INTERVIEW: ELISE FOSTER VANDER ELST
Fòcas recently interviewed Elise Foster Vander Elst, founder of Asia Arts Project and co-founder of FOCUS Photography Festival Mumbai about their exciting programme and India’s flourishing photography scene.
F: You co-founded FOCUS Photography Festival in Mumbai in 2013, I think, and you direct it now. What brought the Festival into being? What inspired you?
E: FOCUS Photography Festival Mumbai was launched in 2013. Modelled on the democratic nature of photography, the premise of the festival revolves around making its rich history freely accessible to all. Along with fellow co-founders Matthieu Foss (a photography specialist) and Nicola Antaki (an architect), we were keen to not only encourage galleries to exhibit photography (a medium that is still under represented in India), but also to extend the festival out of traditional exhibition spaces and onto the walls, shops and cafes of Mumbai as well into the very streets of the city. Mumbai is an extraordinary place with beautiful architecture, hidden buildings and surprises at every turn. Working with a variety of different spaces (public gardens, the beach front, schools etc), we aim to not only celebrate the art form through an eclectic choice of artists and new cultural collaborations, but also to reach and engage with a diverse array of visitors.
F: The latest edition of Focus Festival Mumbai finished in March 2017. What were the highlights for you?
E: Every edition the festival continues to develop and grow in such a positive way, reaching even more people. A key difference this year was that it was more international in scope, largely because I am spending more time in the UK. We worked on our first ever co-commission with Photoworks/Brighton Photo Biennial which was incredibly rewarding. We invited Olivia Arthur (from the UK) and Bharat Sikka (from India) to collaborate to explore private and public presentation of self-image in relation to the body, gender, sexuality and fantasy. The resulting exhibition, entitled Reimagine in Brighton, and Intimation in Mumbai was extremely beautiful, sensitive and was a catalyst for important conversations around the issues. I always love our Call For Entries, as it is a unique opportunity to discover new work by practitioners from around the world. For many of them, it becomes a springboard for new professional opportunities – talent development is one of our core values at FOCUS, so this exhibition is very important to us.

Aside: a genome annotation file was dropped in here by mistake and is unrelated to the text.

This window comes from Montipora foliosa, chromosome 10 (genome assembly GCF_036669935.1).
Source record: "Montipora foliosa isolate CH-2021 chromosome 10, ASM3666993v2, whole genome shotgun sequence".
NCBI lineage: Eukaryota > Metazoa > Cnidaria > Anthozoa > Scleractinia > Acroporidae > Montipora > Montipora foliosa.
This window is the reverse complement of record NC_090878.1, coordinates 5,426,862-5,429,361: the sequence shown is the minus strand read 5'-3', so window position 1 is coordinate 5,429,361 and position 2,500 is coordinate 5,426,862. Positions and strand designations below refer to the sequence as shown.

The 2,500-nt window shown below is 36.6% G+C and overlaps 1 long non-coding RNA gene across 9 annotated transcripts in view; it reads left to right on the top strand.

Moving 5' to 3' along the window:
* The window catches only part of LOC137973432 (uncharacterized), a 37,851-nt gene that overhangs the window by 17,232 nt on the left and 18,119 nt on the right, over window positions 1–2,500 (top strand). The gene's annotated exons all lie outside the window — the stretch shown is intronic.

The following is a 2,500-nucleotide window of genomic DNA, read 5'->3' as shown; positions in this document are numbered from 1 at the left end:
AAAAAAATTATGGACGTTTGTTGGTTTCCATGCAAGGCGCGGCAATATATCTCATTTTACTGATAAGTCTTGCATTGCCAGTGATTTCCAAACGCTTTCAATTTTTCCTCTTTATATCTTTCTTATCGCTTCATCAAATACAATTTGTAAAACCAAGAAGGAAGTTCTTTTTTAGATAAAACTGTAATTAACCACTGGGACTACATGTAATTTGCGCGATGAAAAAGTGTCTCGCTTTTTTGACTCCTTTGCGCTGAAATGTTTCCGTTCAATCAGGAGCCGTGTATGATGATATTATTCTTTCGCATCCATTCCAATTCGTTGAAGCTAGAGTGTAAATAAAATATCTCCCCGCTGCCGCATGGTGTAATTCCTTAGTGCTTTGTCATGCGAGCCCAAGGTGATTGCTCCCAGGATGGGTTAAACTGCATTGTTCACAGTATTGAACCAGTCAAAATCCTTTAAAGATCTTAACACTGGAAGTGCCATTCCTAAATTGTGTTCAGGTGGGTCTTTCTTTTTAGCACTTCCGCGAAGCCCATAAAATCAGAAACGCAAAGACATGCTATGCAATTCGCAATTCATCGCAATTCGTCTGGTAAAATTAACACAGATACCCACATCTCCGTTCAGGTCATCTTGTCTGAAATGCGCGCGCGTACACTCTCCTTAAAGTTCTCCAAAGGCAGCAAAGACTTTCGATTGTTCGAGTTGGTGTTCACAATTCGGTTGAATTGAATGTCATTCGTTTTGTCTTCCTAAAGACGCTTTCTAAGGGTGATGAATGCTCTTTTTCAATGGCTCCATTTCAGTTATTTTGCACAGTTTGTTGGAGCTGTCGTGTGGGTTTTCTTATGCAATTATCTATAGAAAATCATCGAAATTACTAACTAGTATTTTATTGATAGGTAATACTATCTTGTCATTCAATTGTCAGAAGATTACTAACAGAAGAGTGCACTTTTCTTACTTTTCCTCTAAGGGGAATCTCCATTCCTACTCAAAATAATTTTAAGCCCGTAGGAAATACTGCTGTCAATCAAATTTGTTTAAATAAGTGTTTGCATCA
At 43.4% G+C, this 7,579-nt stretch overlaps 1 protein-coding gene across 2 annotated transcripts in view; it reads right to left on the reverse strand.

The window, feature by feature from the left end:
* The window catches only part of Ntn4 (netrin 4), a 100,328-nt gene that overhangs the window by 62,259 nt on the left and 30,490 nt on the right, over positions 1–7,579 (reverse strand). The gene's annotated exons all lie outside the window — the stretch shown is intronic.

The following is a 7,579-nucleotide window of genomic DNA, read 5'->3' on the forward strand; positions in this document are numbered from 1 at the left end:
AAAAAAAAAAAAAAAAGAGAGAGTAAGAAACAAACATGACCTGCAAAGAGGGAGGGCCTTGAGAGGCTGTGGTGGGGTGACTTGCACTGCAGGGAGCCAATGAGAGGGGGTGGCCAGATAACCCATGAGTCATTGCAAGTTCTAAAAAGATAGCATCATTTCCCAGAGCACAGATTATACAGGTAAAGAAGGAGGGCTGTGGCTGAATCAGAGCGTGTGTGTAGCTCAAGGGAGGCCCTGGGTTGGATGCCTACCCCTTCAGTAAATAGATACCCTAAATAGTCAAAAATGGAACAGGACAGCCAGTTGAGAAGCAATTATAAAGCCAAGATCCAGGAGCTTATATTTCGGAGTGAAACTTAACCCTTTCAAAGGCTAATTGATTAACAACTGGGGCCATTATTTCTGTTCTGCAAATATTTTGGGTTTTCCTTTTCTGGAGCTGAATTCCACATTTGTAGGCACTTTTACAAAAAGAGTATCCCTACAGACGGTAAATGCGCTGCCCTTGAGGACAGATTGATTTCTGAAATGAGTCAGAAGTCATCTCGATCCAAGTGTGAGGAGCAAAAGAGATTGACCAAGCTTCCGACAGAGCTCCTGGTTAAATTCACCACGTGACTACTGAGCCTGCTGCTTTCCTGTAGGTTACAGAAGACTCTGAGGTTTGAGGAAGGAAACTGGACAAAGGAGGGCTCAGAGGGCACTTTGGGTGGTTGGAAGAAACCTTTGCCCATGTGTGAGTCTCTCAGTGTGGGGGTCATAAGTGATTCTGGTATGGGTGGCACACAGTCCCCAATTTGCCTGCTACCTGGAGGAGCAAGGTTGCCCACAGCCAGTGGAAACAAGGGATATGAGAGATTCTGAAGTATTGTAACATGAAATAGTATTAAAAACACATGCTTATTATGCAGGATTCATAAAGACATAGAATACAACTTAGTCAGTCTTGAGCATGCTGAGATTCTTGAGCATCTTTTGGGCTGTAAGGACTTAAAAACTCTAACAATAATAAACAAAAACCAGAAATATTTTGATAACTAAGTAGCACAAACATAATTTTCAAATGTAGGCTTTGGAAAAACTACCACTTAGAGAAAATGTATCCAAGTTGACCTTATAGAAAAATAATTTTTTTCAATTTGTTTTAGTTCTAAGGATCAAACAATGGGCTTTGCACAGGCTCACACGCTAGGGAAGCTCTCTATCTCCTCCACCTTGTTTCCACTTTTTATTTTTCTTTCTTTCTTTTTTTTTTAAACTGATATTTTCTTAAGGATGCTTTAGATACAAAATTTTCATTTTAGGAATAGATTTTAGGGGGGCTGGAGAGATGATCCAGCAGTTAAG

F: India’s photography scene is developing so fast, and in such exciting ways; what do you put that down to?
E: Opportunity – when we started FOCUS we were one of two (very new) festivals. Nowadays there are five festivals in the country a year, which creates five more opportunities for photographers to show work in a non commercial setting. Technology – the Internet is such a powerful tool to share and disseminate images and information. As cables and infrastructure continue to improve in India, this sharing happens even faster. Education – Most Indian photography schools prioritise commercial orientation while art schools do not offer comprehensive photography programmes. This has created a generation of Indian photographers who are either self-taught or educated abroad. Hopefully this will change in the future with the arrival of schools such as the Indo French photography programme created by Mumbai based Ecole IntuitLab (which is being developed by one of our co-founders). The programme aims to teach the usual technical craftsmanship along with major emphasis on history of photography, ethics of image making, along with important crossovers to design, semiotics and analogue practices. This should, in time, open the doors for the next generation of practitioners, and also curators, photo editors, critics and influencers.
F: What kind of work, among India’s emerging photographers, is exciting you at the moment?
I’ve been really excited to see a new wave of young women photographers producing excellent work in South Asia. Several have been friends for a long time, and it seems they are now reaching that ‘gear changer’ moment in their careers where they have the confidence and opportunity to develop their artistic practice alongside their commercial one. Many of these photographers have been boldly exploring themes which are still considered rather taboo – feminism, sexuality, struggles around identity. Check out Poulomi Basu, Andrea Fernandes, Ashita Majumdar Ganatra, Kaamna Patel and Prarthna Singh whose work I admire.
F: You work between the UK and India a great deal, creating projects and exhibitions in both countries; why is it important for you to work between places in this way?
E: As someone with a great deal of international experience, I am fascinated by points of connection and difference between cultures. Photography is one of the most democratic art forms, and can help us understand and relate to others in meaningful and immediate ways.
F: What’s next for you, Focus and AAP?
E: At AAP we recently worked on the production of the India Season at Science Museum London the related exhibitions are on view until April 2018. Alongside an important show exploring India’s contributions to science and technology, the museum is also presenting a survey show of artistic and technical developments of photography in India from 1857 to 2017. The next edition of FOCUS is scheduled for 2019. The festival may take a different format for its fourth edition with a greater focus on international exchange. It’s an exciting time for us as we explore different options. Visit our website and social media platforms for updates!